The rendered Targa frames were imported into Premiere for editing. Since I had already synchronized the picture and music using low-res previews, most of the editing was finished and all that remained was to add sound effects. I used a Radio Shack portable cassette recorder and microphone to record sounds like smashing lightbulbs (for the bulb breaking on the floor) and snapping chopsticks (for the branch breaking).

I kept sound effects to a practical minimum so they wouldn't overpower the music. In fact, the music itself sometimes acted like a sound effect, as during the train sequence when the Can-can's percussion supplied a lot of the choo-choo train chugging.

After about a week and a half of sound editing, the final video was ready for output. The raw video was split across five CD-ROMs, which I then took to a local post-production facility where they were output to DigiBeta tape.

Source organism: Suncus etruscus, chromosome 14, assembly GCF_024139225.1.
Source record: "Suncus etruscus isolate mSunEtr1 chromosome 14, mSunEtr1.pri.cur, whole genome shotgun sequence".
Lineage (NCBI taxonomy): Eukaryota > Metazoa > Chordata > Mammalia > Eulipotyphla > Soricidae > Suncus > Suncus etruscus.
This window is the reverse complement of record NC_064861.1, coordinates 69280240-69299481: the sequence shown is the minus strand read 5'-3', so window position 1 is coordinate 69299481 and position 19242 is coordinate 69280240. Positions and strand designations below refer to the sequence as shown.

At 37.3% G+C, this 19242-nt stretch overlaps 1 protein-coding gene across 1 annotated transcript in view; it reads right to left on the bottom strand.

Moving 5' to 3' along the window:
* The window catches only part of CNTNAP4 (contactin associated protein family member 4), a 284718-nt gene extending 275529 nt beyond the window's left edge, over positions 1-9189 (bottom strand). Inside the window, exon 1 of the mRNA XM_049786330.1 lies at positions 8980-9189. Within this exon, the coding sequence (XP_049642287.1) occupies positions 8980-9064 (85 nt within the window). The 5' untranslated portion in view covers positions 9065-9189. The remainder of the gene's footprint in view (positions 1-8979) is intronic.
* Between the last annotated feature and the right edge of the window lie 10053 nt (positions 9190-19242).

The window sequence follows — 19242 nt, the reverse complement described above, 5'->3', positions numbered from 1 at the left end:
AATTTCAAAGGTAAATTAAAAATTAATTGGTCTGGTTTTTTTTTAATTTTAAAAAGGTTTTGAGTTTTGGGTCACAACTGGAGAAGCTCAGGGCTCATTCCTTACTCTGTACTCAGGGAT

Since Ornaments was rendered at 24 frames per second, a 3:2 pulldown was used for the NTSC master, making it look less like video and more like film. 24fps also meant fewer frames to render and leaner storage requirements.

Later output to 35mm film was a simple matter since the frame rate was appropriate. In a stroke of good luck, I won a coupon for film transfer as a festival prize. This was done by Gilbert Yablon at Filmout Express, who paid careful attention to the color timing and audio quality. The final result exceeded my expectations - thanks Gilbert!